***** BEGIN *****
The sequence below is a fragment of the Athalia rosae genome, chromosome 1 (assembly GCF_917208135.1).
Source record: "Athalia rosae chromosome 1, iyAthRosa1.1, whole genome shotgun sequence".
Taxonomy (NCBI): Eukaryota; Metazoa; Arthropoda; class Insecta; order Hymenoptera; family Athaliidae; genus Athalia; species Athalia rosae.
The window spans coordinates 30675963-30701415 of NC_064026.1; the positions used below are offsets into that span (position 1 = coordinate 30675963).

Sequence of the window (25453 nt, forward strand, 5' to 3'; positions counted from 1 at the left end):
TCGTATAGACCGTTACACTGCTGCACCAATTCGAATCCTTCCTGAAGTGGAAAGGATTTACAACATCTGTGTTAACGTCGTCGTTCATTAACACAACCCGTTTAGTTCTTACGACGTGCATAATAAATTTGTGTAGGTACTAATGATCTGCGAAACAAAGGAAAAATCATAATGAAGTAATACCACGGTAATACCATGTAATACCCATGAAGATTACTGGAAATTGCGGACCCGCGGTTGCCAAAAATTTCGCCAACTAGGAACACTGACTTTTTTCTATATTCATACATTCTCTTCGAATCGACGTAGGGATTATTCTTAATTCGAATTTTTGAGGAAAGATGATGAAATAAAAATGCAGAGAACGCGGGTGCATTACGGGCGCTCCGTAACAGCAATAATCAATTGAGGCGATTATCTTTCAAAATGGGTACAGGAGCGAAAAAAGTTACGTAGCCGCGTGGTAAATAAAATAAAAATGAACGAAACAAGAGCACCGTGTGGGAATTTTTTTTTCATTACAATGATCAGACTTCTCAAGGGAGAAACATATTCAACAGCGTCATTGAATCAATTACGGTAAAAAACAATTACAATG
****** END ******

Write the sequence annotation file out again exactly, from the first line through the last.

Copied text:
The sequence below is a fragment of the Athalia rosae genome, chromosome 1 (assembly GCF_917208135.1).
Source record: "Athalia rosae chromosome 1, iyAthRosa1.1, whole genome shotgun sequence".
Taxonomy (NCBI): Eukaryota; Metazoa; Arthropoda; class Insecta; order Hymenoptera; family Athaliidae; genus Athalia; species Athalia rosae.
The window spans coordinates 30675963-30701415 of NC_064026.1; the positions used below are offsets into that span (position 1 = coordinate 30675963).

Sequence of the window (25453 nt, forward strand, 5' to 3'; positions counted from 1 at the left end):
TCGTATAGACCGTTACACTGCTGCACCAATTCGAATCCTTCCTGAAGTGGAAAGGATTTACAACATCTGTGTTAACGTCGTCGTTCATTAACACAACCCGTTTAGTTCTTACGACGTGCATAATAAATTTGTGTAGGTACTAATGATCTGCGAAACAAAGGAAAAATCATAATGAAGTAATACCACGGTAATACCATGTAATACCCATGAAGATTACTGGAAATTGCGGACCCGCGGTTGCCAAAAATTTCGCCAACTAGGAACACTGACTTTTTTCTATATTCATACATTCTCTTCGAATCGACGTAGGGATTATTCTTAATTCGAATTTTTGAGGAAAGATGATGAAATAAAAATGCAGAGAACGCGGGTGCATTACGGGCGCTCCGTAACAGCAATAATCAATTGAGGCGATTATCTTTCAAAATGGGTACAGGAGCGAAAAAAGTTACGTAGCCGCGTGGTAAATAAAATAAAAATGAACGAAACAAGAGCACCGTGTGGGAATTTTTTTTTCATTACAATGATCAGACTTCTCAAGGGAGAAACATATTCAACAGCGTCATTGAATCAATTACGGTAAAAAACAATTACAATG